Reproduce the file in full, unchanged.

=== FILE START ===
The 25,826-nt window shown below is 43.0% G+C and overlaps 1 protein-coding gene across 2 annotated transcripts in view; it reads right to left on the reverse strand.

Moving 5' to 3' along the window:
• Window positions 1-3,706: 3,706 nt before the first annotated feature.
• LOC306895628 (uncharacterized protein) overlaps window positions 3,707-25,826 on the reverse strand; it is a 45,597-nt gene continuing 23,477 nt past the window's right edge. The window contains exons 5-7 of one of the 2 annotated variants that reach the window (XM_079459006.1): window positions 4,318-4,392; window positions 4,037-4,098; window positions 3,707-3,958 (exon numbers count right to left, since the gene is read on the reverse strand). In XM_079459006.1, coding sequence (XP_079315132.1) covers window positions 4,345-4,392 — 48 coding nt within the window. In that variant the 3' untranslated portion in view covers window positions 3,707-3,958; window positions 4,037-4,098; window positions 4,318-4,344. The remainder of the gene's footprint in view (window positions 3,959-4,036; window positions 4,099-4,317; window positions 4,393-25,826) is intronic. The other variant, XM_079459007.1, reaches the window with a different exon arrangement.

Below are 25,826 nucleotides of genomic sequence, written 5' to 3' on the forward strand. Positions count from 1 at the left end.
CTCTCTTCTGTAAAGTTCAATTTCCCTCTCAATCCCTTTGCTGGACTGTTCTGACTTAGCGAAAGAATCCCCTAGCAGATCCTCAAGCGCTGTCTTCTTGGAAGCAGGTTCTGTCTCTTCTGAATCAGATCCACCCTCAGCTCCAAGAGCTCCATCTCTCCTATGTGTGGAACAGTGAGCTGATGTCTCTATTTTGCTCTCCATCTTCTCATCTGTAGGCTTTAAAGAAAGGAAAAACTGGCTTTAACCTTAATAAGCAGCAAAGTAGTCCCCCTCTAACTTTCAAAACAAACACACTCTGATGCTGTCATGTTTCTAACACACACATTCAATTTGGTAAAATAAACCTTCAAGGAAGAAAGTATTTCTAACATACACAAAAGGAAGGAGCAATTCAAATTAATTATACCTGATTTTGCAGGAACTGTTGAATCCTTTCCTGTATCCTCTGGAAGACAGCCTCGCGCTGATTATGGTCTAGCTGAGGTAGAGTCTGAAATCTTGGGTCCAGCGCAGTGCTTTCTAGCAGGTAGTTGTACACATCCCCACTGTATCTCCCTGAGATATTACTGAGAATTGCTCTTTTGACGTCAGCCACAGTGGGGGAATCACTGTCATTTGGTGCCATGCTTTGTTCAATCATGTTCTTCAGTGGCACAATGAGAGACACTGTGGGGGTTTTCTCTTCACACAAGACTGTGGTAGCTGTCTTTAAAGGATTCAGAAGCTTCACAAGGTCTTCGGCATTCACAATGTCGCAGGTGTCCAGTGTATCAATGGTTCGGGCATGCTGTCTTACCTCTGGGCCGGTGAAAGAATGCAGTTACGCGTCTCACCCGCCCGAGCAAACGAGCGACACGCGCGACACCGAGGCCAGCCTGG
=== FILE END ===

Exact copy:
The 25,826-nt window shown below is 43.0% G+C and overlaps 1 protein-coding gene across 2 annotated transcripts in view; it reads right to left on the reverse strand.

Moving 5' to 3' along the window:
• Window positions 1-3,706: 3,706 nt before the first annotated feature.
• LOC306895628 (uncharacterized protein) overlaps window positions 3,707-25,826 on the reverse strand; it is a 45,597-nt gene continuing 23,477 nt past the window's right edge. The window contains exons 5-7 of one of the 2 annotated variants that reach the window (XM_079459006.1): window positions 4,318-4,392; window positions 4,037-4,098; window positions 3,707-3,958 (exon numbers count right to left, since the gene is read on the reverse strand). In XM_079459006.1, coding sequence (XP_079315132.1) covers window positions 4,345-4,392 — 48 coding nt within the window. In that variant the 3' untranslated portion in view covers window positions 3,707-3,958; window positions 4,037-4,098; window positions 4,318-4,344. The remainder of the gene's footprint in view (window positions 3,959-4,036; window positions 4,099-4,317; window positions 4,393-25,826) is intronic. The other variant, XM_079459007.1, reaches the window with a different exon arrangement.

Below are 25,826 nucleotides of genomic sequence, written 5' to 3' on the forward strand. Positions count from 1 at the left end.
CTCTCTTCTGTAAAGTTCAATTTCCCTCTCAATCCCTTTGCTGGACTGTTCTGACTTAGCGAAAGAATCCCCTAGCAGATCCTCAAGCGCTGTCTTCTTGGAAGCAGGTTCTGTCTCTTCTGAATCAGATCCACCCTCAGCTCCAAGAGCTCCATCTCTCCTATGTGTGGAACAGTGAGCTGATGTCTCTATTTTGCTCTCCATCTTCTCATCTGTAGGCTTTAAAGAAAGGAAAAACTGGCTTTAACCTTAATAAGCAGCAAAGTAGTCCCCCTCTAACTTTCAAAACAAACACACTCTGATGCTGTCATGTTTCTAACACACACATTCAATTTGGTAAAATAAACCTTCAAGGAAGAAAGTATTTCTAACATACACAAAAGGAAGGAGCAATTCAAATTAATTATACCTGATTTTGCAGGAACTGTTGAATCCTTTCCTGTATCCTCTGGAAGACAGCCTCGCGCTGATTATGGTCTAGCTGAGGTAGAGTCTGAAATCTTGGGTCCAGCGCAGTGCTTTCTAGCAGGTAGTTGTACACATCCCCACTGTATCTCCCTGAGATATTACTGAGAATTGCTCTTTTGACGTCAGCCACAGTGGGGGAATCACTGTCATTTGGTGCCATGCTTTGTTCAATCATGTTCTTCAGTGGCACAATGAGAGACACTGTGGGGGTTTTCTCTTCACACAAGACTGTGGTAGCTGTCTTTAAAGGATTCAGAAGCTTCACAAGGTCTTCGGCATTCACAATGTCGCAGGTGTCCAGTGTATCAATGGTTCGGGCATGCTGTCTTACCTCTGGGCCGGTGAAAGAATGCAGTTACGCGTCTCACCCGCCCGAGCAAACGAGCGACACGCGCGACACCGAGGCCAGCCTGG